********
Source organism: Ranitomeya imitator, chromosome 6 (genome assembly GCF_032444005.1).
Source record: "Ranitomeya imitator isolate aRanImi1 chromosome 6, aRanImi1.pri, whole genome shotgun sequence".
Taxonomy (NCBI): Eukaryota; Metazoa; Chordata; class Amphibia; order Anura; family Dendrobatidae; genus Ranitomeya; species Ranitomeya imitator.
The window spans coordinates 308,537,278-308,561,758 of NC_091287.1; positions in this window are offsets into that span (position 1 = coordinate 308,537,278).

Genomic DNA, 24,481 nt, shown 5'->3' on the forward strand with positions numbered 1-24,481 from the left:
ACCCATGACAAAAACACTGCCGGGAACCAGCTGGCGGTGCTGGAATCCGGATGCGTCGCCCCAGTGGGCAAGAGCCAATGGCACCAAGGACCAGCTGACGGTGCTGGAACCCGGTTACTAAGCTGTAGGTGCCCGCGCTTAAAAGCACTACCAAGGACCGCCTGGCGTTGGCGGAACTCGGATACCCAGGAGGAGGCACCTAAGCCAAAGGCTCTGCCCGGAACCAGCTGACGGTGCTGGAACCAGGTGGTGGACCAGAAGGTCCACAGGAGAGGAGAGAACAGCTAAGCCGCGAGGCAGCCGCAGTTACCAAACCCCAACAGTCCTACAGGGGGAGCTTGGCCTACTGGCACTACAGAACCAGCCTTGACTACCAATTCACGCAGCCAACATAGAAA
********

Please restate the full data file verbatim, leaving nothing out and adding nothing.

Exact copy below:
Source organism: Ranitomeya imitator, chromosome 6 (genome assembly GCF_032444005.1).
Source record: "Ranitomeya imitator isolate aRanImi1 chromosome 6, aRanImi1.pri, whole genome shotgun sequence".
Taxonomy (NCBI): Eukaryota; Metazoa; Chordata; class Amphibia; order Anura; family Dendrobatidae; genus Ranitomeya; species Ranitomeya imitator.
The window spans coordinates 308,537,278-308,561,758 of NC_091287.1; positions in this window are offsets into that span (position 1 = coordinate 308,537,278).

Genomic DNA, 24,481 nt, shown 5'->3' on the forward strand with positions numbered 1-24,481 from the left:
ACCCATGACAAAAACACTGCCGGGAACCAGCTGGCGGTGCTGGAATCCGGATGCGTCGCCCCAGTGGGCAAGAGCCAATGGCACCAAGGACCAGCTGACGGTGCTGGAACCCGGTTACTAAGCTGTAGGTGCCCGCGCTTAAAAGCACTACCAAGGACCGCCTGGCGTTGGCGGAACTCGGATACCCAGGAGGAGGCACCTAAGCCAAAGGCTCTGCCCGGAACCAGCTGACGGTGCTGGAACCAGGTGGTGGACCAGAAGGTCCACAGGAGAGGAGAGAACAGCTAAGCCGCGAGGCAGCCGCAGTTACCAAACCCCAACAGTCCTACAGGGGGAGCTTGGCCTACTGGCACTACAGAACCAGCCTTGACTACCAATTCACGCAGCCAACATAGAAA